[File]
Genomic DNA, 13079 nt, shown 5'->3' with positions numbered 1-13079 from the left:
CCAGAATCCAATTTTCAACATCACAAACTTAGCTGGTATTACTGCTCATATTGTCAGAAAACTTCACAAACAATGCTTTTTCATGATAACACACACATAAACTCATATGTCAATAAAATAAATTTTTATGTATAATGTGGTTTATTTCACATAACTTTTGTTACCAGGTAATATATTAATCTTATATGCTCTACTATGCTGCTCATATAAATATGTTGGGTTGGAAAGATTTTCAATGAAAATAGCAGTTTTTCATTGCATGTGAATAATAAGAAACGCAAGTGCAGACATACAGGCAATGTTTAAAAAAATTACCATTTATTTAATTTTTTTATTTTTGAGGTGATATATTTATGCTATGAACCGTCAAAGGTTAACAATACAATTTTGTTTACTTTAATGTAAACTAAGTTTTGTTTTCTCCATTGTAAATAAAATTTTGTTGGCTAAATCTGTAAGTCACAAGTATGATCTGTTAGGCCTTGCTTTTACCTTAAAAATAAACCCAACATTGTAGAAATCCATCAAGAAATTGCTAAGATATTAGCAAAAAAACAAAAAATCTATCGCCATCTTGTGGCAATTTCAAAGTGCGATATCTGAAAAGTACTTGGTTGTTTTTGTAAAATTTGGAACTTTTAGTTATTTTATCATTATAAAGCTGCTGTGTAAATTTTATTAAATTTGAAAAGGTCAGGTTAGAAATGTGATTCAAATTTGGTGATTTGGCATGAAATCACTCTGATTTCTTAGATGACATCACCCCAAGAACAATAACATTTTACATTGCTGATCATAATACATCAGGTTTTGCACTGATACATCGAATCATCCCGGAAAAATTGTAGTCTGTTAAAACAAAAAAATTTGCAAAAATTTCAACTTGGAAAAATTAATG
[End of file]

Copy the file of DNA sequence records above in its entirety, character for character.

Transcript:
Genomic DNA, 13079 nt, shown 5'->3' with positions numbered 1-13079 from the left:
CCAGAATCCAATTTTCAACATCACAAACTTAGCTGGTATTACTGCTCATATTGTCAGAAAACTTCACAAACAATGCTTTTTCATGATAACACACACATAAACTCATATGTCAATAAAATAAATTTTTATGTATAATGTGGTTTATTTCACATAACTTTTGTTACCAGGTAATATATTAATCTTATATGCTCTACTATGCTGCTCATATAAATATGTTGGGTTGGAAAGATTTTCAATGAAAATAGCAGTTTTTCATTGCATGTGAATAATAAGAAACGCAAGTGCAGACATACAGGCAATGTTTAAAAAAATTACCATTTATTTAATTTTTTTATTTTTGAGGTGATATATTTATGCTATGAACCGTCAAAGGTTAACAATACAATTTTGTTTACTTTAATGTAAACTAAGTTTTGTTTTCTCCATTGTAAATAAAATTTTGTTGGCTAAATCTGTAAGTCACAAGTATGATCTGTTAGGCCTTGCTTTTACCTTAAAAATAAACCCAACATTGTAGAAATCCATCAAGAAATTGCTAAGATATTAGCAAAAAAACAAAAAATCTATCGCCATCTTGTGGCAATTTCAAAGTGCGATATCTGAAAAGTACTTGGTTGTTTTTGTAAAATTTGGAACTTTTAGTTATTTTATCATTATAAAGCTGCTGTGTAAATTTTATTAAATTTGAAAAGGTCAGGTTAGAAATGTGATTCAAATTTGGTGATTTGGCATGAAATCACTCTGATTTCTTAGATGACATCACCCCAAGAACAATAACATTTTACATTGCTGATCATAATACATCAGGTTTTGCACTGATACATCGAATCATCCCGGAAAAATTGTAGTCTGTTAAAACAAAAAAATTTGCAAAAATTTCAACTTGGAAAAATTAATG